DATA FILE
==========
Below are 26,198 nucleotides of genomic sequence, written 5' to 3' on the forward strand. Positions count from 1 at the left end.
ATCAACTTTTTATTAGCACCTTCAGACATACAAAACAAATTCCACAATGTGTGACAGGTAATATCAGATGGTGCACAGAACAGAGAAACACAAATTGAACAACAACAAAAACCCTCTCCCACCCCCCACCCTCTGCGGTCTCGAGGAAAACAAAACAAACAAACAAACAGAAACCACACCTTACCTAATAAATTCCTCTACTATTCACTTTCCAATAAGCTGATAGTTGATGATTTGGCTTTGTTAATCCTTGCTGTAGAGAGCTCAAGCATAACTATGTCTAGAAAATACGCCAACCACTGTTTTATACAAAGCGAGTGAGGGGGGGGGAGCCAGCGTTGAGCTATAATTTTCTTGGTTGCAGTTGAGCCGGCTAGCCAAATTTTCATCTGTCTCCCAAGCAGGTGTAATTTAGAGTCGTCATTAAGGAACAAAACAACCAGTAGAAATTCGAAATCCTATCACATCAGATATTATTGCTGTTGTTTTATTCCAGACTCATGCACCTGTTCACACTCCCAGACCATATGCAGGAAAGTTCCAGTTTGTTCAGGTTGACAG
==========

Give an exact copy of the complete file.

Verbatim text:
Below are 26,198 nucleotides of genomic sequence, written 5' to 3' on the forward strand. Positions count from 1 at the left end.
ATCAACTTTTTATTAGCACCTTCAGACATACAAAACAAATTCCACAATGTGTGACAGGTAATATCAGATGGTGCACAGAACAGAGAAACACAAATTGAACAACAACAAAAACCCTCTCCCACCCCCCACCCTCTGCGGTCTCGAGGAAAACAAAACAAACAAACAAACAGAAACCACACCTTACCTAATAAATTCCTCTACTATTCACTTTCCAATAAGCTGATAGTTGATGATTTGGCTTTGTTAATCCTTGCTGTAGAGAGCTCAAGCATAACTATGTCTAGAAAATACGCCAACCACTGTTTTATACAAAGCGAGTGAGGGGGGGGGAGCCAGCGTTGAGCTATAATTTTCTTGGTTGCAGTTGAGCCGGCTAGCCAAATTTTCATCTGTCTCCCAAGCAGGTGTAATTTAGAGTCGTCATTAAGGAACAAAACAACCAGTAGAAATTCGAAATCCTATCACATCAGATATTATTGCTGTTGTTTTATTCCAGACTCATGCACCTGTTCACACTCCCAGACCATATGCAGGAAAGTTCCAGTTTGTTCAGGTTGACAG